Tis the season for togetherness, exchanging gifts, and head coach firings!
As we start getting close to the end of the NFL season, it stands to reason that a handful of head coaches are going to be fired whether they deserve it or not. Many General Managers and owners tend to avoid asking logical questions like, “Did I give the coach enough pieces to succeed?” and move on to the next sacrificial lamb for their incompetence.
This isn’t to say that some coaches don’t deserve to be fired, there are plenty of those, but when you look at some of the more historically successful franchises you will see a pattern: they find a guy they believe in, and they give him a long leash. These teams usually understand that coaches don’t get suddenly shitty overnight, there are usually a plethora of explanations for a team’s poor play.
But enough of my soap box, here are the coaches that I believe are on the hot seat. Oh, and just a quick note on some coaches you won’t see on the list: first year coaches are exempt, as is Tom Coughlin who is only biding his team for the Patriots to be awesome again.
Mike Munchak, Tennessee Titans
The case for firing Munchak: One of the only certainties about the Titans over the last few seasons is no one is at all certain about how they are going to play. Whether it be shocking the Steelers in Pittsburgh to start the season, or losing to the Jaguars at home, their unevenness is not a valued trait.
The case for keeping him: Jake Locker. While you can argue that the Titans’ failed attempt to turn Locker into a franchise QB can be somewhat traced back to the coach, it has become clear (through injuries and inconsistent play) that Locker just isn’t…the guy. And if you don’t have “the guy” at that position, there is hardly even a point to go through with an NFL season these days.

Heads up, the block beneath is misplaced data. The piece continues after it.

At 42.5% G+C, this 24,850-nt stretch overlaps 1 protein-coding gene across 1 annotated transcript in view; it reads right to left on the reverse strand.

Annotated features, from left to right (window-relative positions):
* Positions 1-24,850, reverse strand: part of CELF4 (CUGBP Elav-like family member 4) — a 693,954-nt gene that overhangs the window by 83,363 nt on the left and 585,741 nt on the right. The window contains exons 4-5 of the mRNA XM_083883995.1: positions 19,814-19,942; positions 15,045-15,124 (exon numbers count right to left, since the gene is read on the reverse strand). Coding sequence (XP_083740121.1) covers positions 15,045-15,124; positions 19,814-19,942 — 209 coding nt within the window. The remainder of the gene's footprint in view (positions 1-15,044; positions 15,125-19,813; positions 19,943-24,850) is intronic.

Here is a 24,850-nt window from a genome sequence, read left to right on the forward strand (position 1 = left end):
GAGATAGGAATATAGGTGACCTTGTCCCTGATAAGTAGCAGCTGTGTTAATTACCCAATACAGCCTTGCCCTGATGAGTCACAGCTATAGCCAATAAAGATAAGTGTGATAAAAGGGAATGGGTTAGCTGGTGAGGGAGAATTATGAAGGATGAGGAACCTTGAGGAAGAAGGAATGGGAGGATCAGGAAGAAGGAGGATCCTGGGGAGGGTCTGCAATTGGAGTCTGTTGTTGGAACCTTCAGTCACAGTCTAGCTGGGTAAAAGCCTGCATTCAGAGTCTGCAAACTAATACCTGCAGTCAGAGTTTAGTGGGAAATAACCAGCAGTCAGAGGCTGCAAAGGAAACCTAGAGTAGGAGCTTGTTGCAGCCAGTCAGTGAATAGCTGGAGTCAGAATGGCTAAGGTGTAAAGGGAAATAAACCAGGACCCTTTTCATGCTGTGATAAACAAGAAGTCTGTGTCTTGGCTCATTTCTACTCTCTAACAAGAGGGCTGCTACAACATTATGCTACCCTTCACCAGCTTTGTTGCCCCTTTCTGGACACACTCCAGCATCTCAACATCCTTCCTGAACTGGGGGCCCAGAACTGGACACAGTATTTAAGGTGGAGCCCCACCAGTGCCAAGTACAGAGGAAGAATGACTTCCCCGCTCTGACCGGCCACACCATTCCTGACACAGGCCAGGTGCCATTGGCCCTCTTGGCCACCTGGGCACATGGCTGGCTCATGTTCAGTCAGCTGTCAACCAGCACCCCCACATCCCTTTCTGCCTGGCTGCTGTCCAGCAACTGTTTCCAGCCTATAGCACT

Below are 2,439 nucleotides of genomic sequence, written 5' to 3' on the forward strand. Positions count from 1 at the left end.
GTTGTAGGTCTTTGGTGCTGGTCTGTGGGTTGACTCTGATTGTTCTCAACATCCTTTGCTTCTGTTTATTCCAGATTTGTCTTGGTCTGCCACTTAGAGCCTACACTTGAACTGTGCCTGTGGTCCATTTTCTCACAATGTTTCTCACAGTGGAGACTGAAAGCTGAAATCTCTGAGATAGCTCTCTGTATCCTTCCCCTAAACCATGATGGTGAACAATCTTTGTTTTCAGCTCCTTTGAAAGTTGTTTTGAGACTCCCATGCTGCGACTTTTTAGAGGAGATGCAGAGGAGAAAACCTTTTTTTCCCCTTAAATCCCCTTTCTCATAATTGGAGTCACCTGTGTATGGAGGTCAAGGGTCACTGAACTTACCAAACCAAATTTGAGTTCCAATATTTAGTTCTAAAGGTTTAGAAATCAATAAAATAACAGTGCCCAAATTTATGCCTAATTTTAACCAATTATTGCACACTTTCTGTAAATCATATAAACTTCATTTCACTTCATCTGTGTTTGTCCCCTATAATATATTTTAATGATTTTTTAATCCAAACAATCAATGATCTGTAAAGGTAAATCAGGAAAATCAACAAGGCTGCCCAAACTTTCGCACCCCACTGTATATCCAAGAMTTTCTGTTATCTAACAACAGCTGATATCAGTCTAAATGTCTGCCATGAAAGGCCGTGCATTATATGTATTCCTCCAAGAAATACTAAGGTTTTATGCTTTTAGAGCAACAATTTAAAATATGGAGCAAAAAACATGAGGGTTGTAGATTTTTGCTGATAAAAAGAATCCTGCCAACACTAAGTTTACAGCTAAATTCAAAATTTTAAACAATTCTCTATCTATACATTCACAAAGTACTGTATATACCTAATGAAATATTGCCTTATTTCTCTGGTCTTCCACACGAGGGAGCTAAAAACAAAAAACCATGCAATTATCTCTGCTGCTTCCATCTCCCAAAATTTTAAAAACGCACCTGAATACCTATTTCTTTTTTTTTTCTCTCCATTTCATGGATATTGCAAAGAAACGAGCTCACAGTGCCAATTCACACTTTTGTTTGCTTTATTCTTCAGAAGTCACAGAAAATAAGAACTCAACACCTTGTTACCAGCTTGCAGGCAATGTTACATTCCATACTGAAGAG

Verdict: Fire him. This is one of those cases where I don’t think Munchak is to blame for all of the Titans’ problems, and I don’t think he’s a bad coach, but you can probably do a lot better. After my introduction paragraph, this kind of makes me look like a hypocrite.
Dennis Allen, Oakland Raiders
The case for firing Allen: He seems to have the charisma of Droopy Dog after a Tylenol PM.
The case for keeping him: While Oakland doesn’t seem to have made any strides in Allen’s two seasons as coach, another explanation might be that the Raider’s organization is as poorly run as any in pro sports. They are still suffering for the Carson Palmer trade, which to me ranks as one of the worst in pro sports history. Terrelle Pryor and some of the skill players made strides this season, but in perhaps the toughest division in football it’s almost impossible to compete with the roster they are putting on the field.
Verdict: Keep him. Allen is a smart guy and over a long enough timeline I think he’ll make a difference.
Rex Ryan, New York Jets
The case for firing Ryan: He can’t seem to get out of his own way. After starting the year as almost a lame duck coach, he put his starting quarterback into a preseason game late for no apparent reason only to have God come down and smite him for his hubris by injuring Mark Sanchez for the season. In the end, this ended up being a blessing as giving Geno Smith a lot of playing time should be beneficial for the franchise going forward. Furthermore, his handling of the QB situation in general last year might be good enough for a retro-active firing.
The case for keeping him: The fact that this team was even being mentioned in the same sentence as the word “playoffs” as late as December is a credit to how well Rex is able to motivate his men. Offensively this roster is hilarious mix of thrown away toys. At one point it looked like their plan was going to be starting Braylon Edwards and Jeremy Kerley at wide receiver. Just think about that for a second.
Verdict: Keep him. The players want to play for him, it’s as simple as that. If Geno improves, and this offense gets a few playmakers, this could be a playoff team as soon as next season.
Jason Garrett, Dallas Cowboys